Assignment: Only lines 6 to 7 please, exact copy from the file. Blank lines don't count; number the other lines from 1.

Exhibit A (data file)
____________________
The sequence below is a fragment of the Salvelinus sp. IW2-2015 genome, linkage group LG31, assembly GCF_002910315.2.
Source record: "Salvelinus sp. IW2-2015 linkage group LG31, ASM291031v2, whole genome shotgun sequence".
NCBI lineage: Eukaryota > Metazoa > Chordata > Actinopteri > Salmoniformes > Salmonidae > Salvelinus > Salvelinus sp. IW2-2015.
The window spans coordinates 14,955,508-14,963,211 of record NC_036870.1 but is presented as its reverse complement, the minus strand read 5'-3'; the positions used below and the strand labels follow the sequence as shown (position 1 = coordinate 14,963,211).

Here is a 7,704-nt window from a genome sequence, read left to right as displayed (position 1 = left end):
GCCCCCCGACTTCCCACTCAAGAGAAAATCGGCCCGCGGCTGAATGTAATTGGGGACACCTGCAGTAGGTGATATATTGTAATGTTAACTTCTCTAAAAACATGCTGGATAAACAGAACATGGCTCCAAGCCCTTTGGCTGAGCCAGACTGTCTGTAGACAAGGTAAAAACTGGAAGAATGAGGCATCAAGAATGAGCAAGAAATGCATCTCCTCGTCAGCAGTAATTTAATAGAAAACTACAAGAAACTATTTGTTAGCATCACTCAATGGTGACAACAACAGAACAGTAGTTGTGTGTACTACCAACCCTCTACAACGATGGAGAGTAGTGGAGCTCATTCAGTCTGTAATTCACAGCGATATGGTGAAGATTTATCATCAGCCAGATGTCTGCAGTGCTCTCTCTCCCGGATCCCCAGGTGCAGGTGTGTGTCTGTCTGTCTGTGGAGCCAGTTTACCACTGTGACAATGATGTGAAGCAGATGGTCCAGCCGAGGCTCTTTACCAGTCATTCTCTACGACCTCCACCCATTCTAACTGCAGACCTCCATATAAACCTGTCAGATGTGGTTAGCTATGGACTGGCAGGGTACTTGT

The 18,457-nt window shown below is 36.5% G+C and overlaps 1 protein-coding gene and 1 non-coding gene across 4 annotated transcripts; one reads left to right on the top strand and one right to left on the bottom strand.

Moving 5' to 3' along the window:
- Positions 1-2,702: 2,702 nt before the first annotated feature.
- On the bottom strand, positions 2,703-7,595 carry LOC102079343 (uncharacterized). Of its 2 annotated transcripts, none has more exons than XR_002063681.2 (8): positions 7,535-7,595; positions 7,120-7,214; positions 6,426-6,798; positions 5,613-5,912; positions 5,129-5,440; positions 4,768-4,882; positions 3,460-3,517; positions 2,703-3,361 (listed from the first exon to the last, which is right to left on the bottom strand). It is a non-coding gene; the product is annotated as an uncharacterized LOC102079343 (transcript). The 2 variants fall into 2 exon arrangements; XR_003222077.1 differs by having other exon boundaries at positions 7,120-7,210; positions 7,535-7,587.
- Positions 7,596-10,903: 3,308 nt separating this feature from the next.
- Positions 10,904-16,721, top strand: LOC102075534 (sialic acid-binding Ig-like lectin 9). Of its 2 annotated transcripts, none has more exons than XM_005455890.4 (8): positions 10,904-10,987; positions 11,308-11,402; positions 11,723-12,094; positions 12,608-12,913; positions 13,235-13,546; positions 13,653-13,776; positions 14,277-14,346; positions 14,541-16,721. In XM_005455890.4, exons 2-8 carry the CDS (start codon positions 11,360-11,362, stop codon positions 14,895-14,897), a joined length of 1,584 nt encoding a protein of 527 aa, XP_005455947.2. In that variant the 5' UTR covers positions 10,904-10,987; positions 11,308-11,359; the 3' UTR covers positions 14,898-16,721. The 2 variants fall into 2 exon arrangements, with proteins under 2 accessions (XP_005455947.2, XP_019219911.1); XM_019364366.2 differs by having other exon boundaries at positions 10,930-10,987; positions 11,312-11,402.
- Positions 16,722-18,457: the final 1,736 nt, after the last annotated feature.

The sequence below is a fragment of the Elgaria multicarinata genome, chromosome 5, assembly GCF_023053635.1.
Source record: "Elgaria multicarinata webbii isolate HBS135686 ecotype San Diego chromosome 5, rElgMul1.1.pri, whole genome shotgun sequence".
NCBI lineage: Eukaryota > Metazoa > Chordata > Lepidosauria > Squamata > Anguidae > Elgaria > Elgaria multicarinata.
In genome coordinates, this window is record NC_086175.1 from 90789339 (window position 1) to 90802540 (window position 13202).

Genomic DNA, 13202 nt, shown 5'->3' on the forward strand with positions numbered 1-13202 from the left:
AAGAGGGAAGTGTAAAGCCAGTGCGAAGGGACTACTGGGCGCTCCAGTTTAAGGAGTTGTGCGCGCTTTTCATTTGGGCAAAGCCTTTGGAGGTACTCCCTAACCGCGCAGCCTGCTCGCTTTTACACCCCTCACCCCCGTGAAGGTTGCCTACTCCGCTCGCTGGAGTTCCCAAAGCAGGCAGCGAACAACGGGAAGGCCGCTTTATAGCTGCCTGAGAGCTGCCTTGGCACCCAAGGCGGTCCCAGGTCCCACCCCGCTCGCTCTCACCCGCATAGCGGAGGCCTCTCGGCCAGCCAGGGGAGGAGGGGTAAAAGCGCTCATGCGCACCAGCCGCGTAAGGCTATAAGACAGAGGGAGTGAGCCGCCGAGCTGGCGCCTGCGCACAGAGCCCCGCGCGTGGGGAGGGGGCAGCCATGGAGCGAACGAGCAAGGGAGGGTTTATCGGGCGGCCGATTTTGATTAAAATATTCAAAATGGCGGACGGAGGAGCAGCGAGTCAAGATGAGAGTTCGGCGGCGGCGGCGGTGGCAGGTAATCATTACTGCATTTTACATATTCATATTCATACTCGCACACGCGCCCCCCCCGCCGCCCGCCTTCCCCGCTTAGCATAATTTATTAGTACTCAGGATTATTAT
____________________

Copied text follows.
GCCCCCCGACTTCCCACTCAAGAGAAAATCGGCCCGCGGCTGAATGTAATTGGGGACACCTGCAGTAGGTGATATATTGTAATGTTAACTTCTCTAAAAACATGCTGGATAAACAGAACATGGCTCCAAGCCCTTTGGCTGAGCCAGACTGTCTGTAGACAAGGTAAAAACTGGAAGAATGAGGCATCAAGAATGAGCAAGAAATGCATCTCCTCGTCAGCAGTAATTTAATAGAAAACTACAAGAAACTATTTGTTAGCATCACTCAATGGTGACAACAACAGAACAGTAGTTGTGTGTACTACCAACCCTCTACAACGATGGAGAGTAGTGGAGCTCATTCAGTCTGTAATTCACAGCGATATGGTGAAGATTTATCATCAGCCAGATGTCTGCAGTGCTCTCTCTCCCGGATCCCCAGGTGCAGGTGTGTGTCTGTCTGTCTGTGGAGCCAGTTTACCACTGTGACAATGATGTGAAGCAGATGGTCCAGCCGAGGCTCTTTACCAGTCATTCTCTACGACCTCCACCCATTCTAACTGCAGACCTCCATATAAACCTGTCAGATGTGGTTAGCTATGGACTGGCAGGGTACTTGT

The 18,457-nt window shown below is 36.5% G+C and overlaps 1 protein-coding gene and 1 non-coding gene across 4 annotated transcripts; one reads left to right on the top strand and one right to left on the bottom strand.